The Ship of the Dead by Rick Riordan
Magnus Chase, a once-homeless teen, is a resident of the Hotel Valhalla and one of Odin’s chosen warriors. As the son of Frey, the god of summer, fertility, and health, Magnus isn’t naturally inclined to fighting. But he has strong and steadfast friends, including Hearthstone the elf, Blitzen the dwarf, and Samirah the Valkyrie, and together they have achieved brave deeds, such as defeating Fenris Wolf and battling giants for Thor’s hammer, Mjolnir. Now Magnus and his crew must sail to the farthest borders of Jotunheim and Niflheim in pursuit of Asgard’s greatest threat. Will they succeed in their perilous journey, or is Ragnarok lurking on the horizon?
Well, it’s finally happened. I’m bored of Rick Riordan books.
I’m sure this was a fun and exciting middle-grade/YA read, but I just personally didn’t enjoy it at all. I talked in my review of The Sword of Summer about how this Magnus Chase series is too similar to the original Percy Jackson series. Plus, I have just read sooooo many Rick Riordan books. Even though it’s about Norse gods, it’s just lost that freshness. It’s predictable, the humor isn’t funny anymore, and I’m just not connecting with it.
That being said, if this was my first Riordan series I would probably be loving it. So I’m trying to be as objective as possible, but it’s impossible not to compare.
As far as an end of a series, this one was alright. There were a lot of characters, but not too many to keep up with and care about. The action was nearly non-stop, but there was still plenty of good character development. I was especially excited to get to know the minor characters from Hotel Valhalla better. Thomas Jefferson Jr. and Mallory Keen turned out to be interesting as heck. (Although, just saying, Jr. implies son of… which he is not…) The only thing that really annoyed me about The Ship of the Dead as a final was that, again, Riordan wraps this series up in a big ol’ bow. There’s no loss to deal with, no difficult themes really, just a nice big happy ending. Compared to the finale of the original Percy Jackson series or the Kane Chronicles, Riordan’s recent books just haven’t held up.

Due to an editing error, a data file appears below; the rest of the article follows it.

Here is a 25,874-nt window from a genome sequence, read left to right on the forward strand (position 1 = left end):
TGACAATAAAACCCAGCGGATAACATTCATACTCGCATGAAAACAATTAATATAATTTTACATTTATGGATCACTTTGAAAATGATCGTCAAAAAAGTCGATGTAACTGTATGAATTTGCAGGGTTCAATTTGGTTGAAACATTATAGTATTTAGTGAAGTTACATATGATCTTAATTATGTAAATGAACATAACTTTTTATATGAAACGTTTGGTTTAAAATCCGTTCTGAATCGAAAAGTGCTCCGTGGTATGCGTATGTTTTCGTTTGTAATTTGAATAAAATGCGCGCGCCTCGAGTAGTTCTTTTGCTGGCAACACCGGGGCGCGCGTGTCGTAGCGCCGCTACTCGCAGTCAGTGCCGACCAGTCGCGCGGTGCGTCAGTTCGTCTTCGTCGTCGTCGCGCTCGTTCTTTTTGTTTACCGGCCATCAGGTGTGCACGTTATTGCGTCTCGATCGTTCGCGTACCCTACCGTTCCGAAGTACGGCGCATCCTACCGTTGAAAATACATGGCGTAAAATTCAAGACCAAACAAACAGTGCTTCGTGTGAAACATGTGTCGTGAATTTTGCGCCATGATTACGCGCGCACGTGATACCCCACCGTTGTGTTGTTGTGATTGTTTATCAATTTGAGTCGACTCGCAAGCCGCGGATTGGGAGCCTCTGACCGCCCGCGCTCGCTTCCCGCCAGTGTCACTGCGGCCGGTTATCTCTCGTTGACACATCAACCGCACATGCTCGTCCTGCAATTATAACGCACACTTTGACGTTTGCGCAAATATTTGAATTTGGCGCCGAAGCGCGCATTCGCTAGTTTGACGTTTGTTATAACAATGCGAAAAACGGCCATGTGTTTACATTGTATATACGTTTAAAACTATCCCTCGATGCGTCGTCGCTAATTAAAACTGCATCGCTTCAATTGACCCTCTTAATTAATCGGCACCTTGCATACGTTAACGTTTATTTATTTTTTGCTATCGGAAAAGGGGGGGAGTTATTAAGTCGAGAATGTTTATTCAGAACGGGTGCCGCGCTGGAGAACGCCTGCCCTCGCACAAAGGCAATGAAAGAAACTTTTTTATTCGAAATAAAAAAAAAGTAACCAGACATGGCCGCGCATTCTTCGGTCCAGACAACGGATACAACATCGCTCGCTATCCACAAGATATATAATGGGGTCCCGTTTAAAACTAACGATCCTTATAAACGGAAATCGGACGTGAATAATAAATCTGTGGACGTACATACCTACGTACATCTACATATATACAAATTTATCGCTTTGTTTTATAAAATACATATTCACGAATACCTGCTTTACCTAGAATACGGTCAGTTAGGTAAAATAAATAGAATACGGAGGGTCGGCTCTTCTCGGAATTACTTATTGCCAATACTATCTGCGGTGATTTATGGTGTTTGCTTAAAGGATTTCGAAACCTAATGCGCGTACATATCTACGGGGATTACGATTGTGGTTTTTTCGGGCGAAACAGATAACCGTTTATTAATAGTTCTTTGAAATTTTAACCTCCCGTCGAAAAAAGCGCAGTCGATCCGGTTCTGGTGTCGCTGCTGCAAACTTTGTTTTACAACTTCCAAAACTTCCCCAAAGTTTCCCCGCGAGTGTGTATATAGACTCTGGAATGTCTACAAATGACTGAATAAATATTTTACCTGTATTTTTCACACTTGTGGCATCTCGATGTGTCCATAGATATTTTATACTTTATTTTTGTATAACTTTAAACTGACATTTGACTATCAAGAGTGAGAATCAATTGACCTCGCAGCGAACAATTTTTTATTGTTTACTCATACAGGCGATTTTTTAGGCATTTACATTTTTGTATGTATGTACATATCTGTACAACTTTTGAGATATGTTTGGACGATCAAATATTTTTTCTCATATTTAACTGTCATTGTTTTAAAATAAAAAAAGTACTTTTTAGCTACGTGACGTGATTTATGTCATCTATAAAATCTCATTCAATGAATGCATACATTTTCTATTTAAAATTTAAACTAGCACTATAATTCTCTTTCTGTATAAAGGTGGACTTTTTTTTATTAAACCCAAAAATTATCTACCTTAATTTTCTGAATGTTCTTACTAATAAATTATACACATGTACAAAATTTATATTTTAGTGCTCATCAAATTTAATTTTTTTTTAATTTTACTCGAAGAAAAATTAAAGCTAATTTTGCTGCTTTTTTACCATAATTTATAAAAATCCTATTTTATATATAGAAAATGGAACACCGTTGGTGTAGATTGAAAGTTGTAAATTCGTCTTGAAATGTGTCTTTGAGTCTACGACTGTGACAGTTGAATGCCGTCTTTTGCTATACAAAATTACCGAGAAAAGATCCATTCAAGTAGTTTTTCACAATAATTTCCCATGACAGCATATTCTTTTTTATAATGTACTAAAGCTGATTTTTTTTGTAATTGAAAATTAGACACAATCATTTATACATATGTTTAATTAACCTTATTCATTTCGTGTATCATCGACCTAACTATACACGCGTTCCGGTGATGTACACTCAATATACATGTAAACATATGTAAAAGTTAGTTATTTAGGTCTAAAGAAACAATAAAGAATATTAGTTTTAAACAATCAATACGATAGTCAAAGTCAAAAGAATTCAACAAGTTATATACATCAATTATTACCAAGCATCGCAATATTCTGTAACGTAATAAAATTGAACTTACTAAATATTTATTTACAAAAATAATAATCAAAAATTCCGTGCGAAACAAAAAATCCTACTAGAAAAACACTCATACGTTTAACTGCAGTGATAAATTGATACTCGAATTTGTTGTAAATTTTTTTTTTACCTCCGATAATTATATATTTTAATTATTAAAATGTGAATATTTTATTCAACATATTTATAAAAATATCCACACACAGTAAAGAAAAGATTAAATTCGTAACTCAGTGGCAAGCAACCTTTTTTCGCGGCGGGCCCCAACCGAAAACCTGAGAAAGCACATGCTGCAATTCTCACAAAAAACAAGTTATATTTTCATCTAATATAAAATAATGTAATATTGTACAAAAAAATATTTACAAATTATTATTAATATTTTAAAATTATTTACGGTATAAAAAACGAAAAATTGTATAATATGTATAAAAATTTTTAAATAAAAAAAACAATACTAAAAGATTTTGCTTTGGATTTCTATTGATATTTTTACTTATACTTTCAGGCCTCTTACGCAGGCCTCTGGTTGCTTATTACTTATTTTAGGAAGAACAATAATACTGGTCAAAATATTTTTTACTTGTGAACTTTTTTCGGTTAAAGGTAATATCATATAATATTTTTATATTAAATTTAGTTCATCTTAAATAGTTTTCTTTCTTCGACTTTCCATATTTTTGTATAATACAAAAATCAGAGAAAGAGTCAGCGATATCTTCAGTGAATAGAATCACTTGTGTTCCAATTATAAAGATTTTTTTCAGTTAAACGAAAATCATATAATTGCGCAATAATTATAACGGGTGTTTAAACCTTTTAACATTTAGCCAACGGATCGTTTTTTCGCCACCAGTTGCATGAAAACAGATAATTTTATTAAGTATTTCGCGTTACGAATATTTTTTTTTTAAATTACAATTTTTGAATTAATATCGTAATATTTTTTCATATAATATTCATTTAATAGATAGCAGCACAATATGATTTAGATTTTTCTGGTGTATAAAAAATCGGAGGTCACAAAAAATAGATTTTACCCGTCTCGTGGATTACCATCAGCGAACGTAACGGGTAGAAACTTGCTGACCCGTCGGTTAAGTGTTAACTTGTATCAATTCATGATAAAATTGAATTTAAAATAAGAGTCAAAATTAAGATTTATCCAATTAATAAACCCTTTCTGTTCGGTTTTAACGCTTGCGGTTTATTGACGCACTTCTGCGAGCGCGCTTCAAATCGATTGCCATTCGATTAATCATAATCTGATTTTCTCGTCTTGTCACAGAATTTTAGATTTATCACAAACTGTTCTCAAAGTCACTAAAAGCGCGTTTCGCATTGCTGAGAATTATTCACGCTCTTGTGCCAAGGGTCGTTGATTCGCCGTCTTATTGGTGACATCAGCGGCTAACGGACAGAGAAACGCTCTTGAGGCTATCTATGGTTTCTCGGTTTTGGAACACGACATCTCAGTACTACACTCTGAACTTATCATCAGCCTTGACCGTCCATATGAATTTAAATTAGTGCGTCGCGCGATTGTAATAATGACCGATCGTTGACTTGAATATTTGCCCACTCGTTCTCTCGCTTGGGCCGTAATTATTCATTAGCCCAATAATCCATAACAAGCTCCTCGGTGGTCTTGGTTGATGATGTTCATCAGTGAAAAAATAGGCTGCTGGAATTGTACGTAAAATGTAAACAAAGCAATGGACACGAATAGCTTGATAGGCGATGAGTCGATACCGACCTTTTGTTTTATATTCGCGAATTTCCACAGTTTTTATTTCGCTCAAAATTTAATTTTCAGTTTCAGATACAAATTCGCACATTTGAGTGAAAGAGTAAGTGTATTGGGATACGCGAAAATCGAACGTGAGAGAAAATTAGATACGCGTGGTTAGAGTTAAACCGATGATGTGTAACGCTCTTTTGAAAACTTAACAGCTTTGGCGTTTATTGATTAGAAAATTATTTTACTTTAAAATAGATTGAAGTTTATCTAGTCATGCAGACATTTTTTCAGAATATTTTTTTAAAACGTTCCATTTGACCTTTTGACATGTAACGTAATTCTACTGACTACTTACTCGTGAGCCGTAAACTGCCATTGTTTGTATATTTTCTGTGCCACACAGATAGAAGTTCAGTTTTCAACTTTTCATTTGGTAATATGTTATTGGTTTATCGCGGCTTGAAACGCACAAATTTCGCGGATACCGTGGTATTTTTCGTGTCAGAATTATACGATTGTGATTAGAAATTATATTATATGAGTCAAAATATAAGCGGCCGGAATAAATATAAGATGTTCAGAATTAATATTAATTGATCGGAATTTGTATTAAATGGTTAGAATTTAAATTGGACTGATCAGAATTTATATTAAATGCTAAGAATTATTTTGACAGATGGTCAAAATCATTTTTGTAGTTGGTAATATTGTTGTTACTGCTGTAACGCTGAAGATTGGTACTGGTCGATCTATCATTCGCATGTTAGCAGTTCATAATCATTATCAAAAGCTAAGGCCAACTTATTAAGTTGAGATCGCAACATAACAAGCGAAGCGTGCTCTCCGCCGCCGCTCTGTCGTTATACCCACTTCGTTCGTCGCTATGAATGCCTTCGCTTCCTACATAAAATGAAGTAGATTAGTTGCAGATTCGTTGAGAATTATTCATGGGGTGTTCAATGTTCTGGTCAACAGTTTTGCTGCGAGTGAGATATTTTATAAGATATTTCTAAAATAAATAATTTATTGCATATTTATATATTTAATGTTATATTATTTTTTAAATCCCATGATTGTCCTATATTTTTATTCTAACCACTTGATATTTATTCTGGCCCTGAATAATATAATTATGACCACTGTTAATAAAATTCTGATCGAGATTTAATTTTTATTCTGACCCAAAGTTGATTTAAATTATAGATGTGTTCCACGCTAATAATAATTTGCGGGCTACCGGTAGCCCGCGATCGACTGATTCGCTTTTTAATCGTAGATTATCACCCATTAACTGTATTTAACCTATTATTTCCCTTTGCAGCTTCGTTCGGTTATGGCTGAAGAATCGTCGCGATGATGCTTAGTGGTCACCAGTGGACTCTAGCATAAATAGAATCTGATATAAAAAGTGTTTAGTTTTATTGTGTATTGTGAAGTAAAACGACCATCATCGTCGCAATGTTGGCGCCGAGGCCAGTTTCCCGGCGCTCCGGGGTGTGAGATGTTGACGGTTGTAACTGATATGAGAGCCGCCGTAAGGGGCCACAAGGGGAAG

The thing I enjoyed most about The Ship of the Dead was the insight into the Muslim religion. The other books in this series, despite having a very prominent Muslim character, barely scratched the surface. But since this book takes place during Ramadan, Sam is fasting and thinking about Allah all the time. She has a few good talks with Magnus about it. I loved learning more about her beliefs, rather than just her rules.
I would definitely recommend this series to teens and mature kids who love action/adventure. However, if you’ve read as much Rick Riordan as I have, I suggest maybe checking out Aru Shah or another from Rick Riordan presents instead for a fresher take on mythology.